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3 simple rules to save on merchant fees

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There are several steps that businesses can take to reduce the card processing fees; here are a few main points:

The first is to be sure that you fully understand the pricing method used by your processor.The best way to assure this is to only use Interchange plus pricing. This type of pricing allows the merchant to pay a fixed margin over the actual interchange or cost of the processing passed on from Visa MasterCard and Discover. For example, many processors still use a tiered pricing model that eludes the savings from the Durbin amendment debit cap merchants would otherwise benefit from. Ask to see the actual costs to be sure that none of the Association fees or assessments are inflated.

The second step every merchant must take is to avoid a long term contract and be sure to get it in writing. Most processors use the standard 3 year contract that includes an ETF or early termination fee. This can average $250- $500 or more. Once a merchant is locked in, it is typical to receive regular price increases via the tactic known as negative consent. In other words if you don’t protest, you are agreeing to the new terms. With no termination fee locking you into a contract, you are free to change processors anytime you are unhappy with the service.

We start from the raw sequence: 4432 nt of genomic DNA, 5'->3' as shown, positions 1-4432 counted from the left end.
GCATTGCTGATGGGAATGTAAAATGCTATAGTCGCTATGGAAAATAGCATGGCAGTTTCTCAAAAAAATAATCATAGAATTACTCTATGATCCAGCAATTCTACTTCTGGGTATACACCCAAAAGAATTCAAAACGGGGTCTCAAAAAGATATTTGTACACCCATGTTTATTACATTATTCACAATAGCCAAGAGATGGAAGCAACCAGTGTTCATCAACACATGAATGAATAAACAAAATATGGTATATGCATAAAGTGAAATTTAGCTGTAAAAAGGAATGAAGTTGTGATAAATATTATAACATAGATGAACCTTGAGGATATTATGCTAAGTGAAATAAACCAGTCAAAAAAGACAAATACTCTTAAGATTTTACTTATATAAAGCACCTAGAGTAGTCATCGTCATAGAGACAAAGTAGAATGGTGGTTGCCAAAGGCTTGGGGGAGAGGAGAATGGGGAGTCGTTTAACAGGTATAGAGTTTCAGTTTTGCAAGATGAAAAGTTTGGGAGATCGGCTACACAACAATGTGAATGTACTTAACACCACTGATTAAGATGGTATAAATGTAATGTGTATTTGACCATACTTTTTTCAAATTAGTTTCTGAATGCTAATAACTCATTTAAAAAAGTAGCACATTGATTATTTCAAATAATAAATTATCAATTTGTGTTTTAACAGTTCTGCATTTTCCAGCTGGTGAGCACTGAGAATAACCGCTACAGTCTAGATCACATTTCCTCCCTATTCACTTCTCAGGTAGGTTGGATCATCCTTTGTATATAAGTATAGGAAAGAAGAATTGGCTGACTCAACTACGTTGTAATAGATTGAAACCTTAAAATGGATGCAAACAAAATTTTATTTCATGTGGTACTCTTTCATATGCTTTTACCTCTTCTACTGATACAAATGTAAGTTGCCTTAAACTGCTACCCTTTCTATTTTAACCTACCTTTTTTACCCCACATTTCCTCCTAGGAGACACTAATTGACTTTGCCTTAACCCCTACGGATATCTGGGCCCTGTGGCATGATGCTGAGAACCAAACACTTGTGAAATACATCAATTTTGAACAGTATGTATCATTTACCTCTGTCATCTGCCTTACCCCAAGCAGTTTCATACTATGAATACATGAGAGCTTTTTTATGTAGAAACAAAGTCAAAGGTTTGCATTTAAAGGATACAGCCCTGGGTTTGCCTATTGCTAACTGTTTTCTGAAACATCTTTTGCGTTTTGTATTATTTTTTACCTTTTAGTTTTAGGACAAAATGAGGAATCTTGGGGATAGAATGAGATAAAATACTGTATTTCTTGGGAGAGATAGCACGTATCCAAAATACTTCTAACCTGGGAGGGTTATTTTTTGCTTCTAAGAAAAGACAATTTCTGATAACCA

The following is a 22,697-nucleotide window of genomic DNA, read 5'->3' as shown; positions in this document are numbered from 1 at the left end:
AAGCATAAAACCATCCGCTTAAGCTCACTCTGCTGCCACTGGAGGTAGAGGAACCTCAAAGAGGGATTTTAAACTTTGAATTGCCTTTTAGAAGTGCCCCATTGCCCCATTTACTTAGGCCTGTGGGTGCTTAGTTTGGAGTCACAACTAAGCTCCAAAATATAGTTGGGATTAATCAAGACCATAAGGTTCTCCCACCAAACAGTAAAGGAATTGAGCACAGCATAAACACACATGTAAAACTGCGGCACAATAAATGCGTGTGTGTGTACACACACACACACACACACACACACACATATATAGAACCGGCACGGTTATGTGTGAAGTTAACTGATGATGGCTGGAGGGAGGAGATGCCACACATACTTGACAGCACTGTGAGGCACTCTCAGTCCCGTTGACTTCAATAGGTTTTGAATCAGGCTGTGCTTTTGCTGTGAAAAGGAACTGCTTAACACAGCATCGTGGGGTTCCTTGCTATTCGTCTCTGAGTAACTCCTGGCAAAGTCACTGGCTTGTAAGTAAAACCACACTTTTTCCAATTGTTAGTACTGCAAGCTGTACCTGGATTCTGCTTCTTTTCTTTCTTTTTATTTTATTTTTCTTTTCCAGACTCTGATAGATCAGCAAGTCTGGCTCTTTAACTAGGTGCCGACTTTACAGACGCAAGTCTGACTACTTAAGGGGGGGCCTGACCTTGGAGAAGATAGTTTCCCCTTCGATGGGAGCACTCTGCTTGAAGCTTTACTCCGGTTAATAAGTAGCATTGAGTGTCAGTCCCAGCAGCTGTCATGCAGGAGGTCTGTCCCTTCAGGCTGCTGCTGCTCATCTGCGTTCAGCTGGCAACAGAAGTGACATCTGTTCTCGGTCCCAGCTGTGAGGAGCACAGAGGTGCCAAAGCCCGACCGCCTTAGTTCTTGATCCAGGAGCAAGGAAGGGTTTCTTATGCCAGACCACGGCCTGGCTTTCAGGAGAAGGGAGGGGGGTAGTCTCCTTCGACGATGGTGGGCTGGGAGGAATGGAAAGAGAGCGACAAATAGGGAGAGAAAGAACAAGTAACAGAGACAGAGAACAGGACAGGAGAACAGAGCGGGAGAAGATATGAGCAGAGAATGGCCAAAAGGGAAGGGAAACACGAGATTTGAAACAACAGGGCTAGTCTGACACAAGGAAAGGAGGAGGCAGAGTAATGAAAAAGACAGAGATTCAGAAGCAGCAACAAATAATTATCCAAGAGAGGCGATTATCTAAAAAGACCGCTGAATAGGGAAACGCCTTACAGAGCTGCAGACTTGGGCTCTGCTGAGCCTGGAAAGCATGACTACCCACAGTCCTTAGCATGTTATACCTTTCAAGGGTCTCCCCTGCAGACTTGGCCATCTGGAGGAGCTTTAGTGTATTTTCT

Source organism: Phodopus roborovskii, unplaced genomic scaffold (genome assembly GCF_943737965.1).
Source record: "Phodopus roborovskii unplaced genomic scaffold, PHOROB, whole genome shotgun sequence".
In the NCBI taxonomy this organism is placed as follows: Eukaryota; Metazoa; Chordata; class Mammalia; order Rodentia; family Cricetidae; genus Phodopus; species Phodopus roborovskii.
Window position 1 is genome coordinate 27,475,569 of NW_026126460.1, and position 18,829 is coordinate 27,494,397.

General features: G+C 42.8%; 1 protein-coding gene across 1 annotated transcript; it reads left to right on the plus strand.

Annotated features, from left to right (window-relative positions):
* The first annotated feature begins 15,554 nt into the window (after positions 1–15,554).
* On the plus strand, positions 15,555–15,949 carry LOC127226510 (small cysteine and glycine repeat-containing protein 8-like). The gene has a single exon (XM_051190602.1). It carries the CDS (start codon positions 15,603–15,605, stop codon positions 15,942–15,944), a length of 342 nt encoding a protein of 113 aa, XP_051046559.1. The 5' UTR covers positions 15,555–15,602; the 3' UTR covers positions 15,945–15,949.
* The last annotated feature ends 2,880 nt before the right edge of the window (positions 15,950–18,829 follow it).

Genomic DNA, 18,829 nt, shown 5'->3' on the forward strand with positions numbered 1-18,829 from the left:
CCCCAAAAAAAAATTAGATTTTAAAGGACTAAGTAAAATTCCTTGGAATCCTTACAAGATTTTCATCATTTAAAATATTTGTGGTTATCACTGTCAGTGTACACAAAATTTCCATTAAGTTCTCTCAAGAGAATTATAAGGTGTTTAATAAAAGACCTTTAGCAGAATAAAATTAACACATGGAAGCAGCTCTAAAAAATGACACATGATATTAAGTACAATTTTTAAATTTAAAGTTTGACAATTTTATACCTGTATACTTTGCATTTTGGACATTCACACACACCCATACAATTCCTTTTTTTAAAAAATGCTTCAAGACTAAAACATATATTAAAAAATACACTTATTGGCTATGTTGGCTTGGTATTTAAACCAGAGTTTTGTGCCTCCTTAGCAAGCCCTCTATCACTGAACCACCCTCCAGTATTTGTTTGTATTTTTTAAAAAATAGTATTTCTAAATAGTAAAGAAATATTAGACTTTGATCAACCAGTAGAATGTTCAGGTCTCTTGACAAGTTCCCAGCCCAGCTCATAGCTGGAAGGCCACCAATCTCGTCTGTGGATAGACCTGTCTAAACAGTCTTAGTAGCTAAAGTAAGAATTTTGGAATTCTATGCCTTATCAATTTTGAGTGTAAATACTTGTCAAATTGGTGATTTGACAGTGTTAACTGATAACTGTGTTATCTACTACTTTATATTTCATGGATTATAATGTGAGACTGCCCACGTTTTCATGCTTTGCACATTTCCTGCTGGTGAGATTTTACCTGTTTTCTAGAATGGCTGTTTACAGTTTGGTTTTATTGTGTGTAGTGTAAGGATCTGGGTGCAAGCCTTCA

Most importantly, never lease your terminal. This is where the processors and agents can make the most from a merchant in the short term: by leasing terminals over 4 years where the merchant will pay $800- $1500 or even as much as $3500 over the term of the lease for a terminal that can be bought brand new for a few hundred dollars. Years ago, this was the only option as the banks and processors kept the equipment out of retail distribution, but today, a quick internet search will reveal plenty of distributors willing to sell you the same terminals, brand new for a fraction of the price you would pay in a lease.

While it’s important to look for ways to save money, it may be best to avoid any strategies that may turn off your customers. Some policies, like minimum purchase amounts can backfire on certain merchants because of the clear dominance of plastic in today’s economy. The fact is that more and more people are moving away from carrying cash. Ten years ago you wouldn’t think or have the option of putting that burger and fries on a card, but today nearly every fast food chain accepts credit. Why? Because it’s more profitable to do so. Also, be careful with surcharges; not only does it turn a customer off, in some states (i.e. Florida) it’s even illegal. For most merchants the best strategy is to accept it as a cost of doing business and be sure it’s factored into your margins. Unfortunately, you must pass those costs on in the pricing of your products or services the same way they are asking you to pay for their rewards, miles, and cash back that is reflected in the higher interchange (cost) that a merchant must pay.

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